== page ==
Writers have different reasons for pledging to write 50,000 words in 30 days. Some say that it's no big deal. Well, it was a big deal for me and who are you to minimize my achievement? I had a few reasons for chaining myself to my desk for a month. First and foremost, I needed a push to move beyond the realm of short stories. I also needed to get myself into a writing rhythm. With three small children and a job, writing every single day wasn't part of my schedule and I needed it to be. Finally, I needed to prove to myself that I could do it. It didn't hurt that I proved it to a few other people either.

Some of the writers will never look at their 50,000 words again. They will file them in a folder on their desktop and let them collect dust, so to speak. For my manuscript, NaNoWriMo was just the beginning. I have created a character that I really like and I think I owe it to her not to drop her into the abyss of my hard drive.

I am sure that on my first readthrough, I will find that I wrote a lot of crap during NaNoWriMo, but I wrote it. I plan on finishing it, editing it, revising it, polishing it and getting it to a point that someone else's eyes are ready to see it. NaNoWriMo got the ball rolling and I am going to keep it rolling, just not at the insane pace that November demanded.

The nay-sayers can keep on nay-saying. I am going to keep on writing.

Saturday, November 13, 2010

NaNoWriMo So Far

I had heard of the curse of week two, but man, it really kicked my ass!

I got off to a strong start and managed to stay on course through week one. The first weekend arrived and my children decided to share their cold germs with me. This was not your typical cold. This was a body-wrenching, head-aching, phlegm-making super germ that I am still grappling with.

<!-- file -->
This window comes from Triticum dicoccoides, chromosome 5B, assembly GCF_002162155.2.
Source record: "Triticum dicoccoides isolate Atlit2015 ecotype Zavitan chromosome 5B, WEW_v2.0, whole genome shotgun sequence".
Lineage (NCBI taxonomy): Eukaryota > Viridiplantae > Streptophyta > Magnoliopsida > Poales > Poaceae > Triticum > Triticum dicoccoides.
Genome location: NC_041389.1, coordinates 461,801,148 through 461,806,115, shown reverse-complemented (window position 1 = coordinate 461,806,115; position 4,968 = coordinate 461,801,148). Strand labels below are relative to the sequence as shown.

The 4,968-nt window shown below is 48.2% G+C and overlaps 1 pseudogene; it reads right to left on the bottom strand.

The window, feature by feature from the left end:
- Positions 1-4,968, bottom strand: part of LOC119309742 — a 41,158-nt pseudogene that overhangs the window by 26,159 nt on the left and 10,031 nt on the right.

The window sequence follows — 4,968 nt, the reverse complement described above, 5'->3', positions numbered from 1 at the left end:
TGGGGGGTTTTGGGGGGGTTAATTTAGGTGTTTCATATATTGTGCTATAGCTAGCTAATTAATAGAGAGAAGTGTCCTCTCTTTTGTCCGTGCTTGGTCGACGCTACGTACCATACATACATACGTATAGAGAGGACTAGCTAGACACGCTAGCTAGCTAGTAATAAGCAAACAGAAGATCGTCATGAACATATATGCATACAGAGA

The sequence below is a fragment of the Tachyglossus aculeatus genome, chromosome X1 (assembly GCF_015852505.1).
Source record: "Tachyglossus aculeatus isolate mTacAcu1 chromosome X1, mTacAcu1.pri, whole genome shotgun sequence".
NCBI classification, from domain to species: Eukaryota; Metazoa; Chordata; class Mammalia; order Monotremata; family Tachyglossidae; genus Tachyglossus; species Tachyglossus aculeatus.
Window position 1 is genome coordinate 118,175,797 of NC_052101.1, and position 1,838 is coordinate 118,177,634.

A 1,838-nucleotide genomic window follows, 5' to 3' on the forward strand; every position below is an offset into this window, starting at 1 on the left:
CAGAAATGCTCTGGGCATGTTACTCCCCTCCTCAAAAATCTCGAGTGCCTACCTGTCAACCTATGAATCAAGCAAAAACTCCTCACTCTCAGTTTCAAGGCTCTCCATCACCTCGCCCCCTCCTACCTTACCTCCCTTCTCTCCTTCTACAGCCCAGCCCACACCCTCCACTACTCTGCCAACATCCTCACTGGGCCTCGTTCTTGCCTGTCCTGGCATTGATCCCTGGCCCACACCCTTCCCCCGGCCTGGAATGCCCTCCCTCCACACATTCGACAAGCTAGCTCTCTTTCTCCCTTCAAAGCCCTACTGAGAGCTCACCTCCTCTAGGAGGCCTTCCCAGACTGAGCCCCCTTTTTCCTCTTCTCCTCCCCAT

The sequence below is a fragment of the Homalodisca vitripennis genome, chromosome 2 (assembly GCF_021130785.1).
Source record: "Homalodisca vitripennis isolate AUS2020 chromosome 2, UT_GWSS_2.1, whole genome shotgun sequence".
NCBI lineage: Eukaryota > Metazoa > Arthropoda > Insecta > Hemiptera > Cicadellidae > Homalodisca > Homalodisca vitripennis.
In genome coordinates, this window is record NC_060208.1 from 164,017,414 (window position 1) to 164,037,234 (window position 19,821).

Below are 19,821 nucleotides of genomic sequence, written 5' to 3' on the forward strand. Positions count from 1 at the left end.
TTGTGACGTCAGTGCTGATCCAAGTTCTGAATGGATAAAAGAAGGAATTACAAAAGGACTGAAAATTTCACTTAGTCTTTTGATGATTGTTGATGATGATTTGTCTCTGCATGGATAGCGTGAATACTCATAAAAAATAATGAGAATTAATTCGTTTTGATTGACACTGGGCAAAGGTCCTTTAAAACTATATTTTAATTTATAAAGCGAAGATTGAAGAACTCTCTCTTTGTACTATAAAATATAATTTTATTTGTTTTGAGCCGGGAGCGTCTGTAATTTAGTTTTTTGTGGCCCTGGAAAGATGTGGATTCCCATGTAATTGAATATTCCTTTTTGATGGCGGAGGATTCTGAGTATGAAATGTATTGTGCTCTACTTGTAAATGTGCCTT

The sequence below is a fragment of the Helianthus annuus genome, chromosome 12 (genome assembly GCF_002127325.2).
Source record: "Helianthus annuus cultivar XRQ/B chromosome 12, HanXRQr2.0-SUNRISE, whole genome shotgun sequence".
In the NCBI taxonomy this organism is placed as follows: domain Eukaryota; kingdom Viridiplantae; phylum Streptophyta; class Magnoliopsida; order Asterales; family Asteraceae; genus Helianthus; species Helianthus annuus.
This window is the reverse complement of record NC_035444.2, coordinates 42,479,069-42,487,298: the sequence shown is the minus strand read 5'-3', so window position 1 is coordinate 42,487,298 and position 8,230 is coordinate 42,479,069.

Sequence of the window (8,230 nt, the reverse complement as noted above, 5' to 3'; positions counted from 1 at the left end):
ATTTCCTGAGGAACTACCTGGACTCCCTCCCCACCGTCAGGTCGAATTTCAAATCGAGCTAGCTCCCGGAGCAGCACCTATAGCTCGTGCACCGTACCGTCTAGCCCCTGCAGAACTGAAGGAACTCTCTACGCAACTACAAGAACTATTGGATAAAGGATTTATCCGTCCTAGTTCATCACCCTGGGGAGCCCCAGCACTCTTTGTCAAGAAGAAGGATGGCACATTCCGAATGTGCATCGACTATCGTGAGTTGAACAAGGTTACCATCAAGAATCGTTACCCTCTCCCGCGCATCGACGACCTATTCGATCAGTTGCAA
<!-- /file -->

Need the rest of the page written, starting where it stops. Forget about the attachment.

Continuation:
Despite my best attempts, I have fallen behind in my word count goals. One night this week found me having nightmares about my word count. I woke to see my digital clock and thought that the numbers were my count. Horrified at the low number, I tossed and turned all night at my lacking performance.

But all is not lost, I have written over 14,000 words so far and my story is beginning to take form. I have some great characters, some interesting conflicts and the humorous quips and lines can be found in abundance (it helps here to know that I am writing a comedy).

Today, I am off to a write-in with the Chicago chapter of NaNoWriMo in Schaumburg. I think a good, long writing session will really put me back in the game - both in word count and confidence!

Sunday, October 31, 2010

Final Hours Until NaNoWriMo Kick-Off

Less than six hours until writing for NaNoWriMo officially begins and I am still putting the final touches on my outline. I am afraid if I don't finish, I'll lose focus on what I am writing and hit a wall. If I have the main points plotted, I can jump around if I need to.

I have ten chapters plotted so far, but I honestly can't tell you what the final tally will be. I get the sense that, when I start writing, my chapter breaks won't even remotely resemble what I have planned. So, I am going to guess that my ten chapters will be more like eighteen on paper. They only look short in summary form.

I might be starting to over think this outline just a bit! That is what happens when you can't start writing when you are ready! Come on NaNoWriMo, let's get this show on the road!

Wish me luck!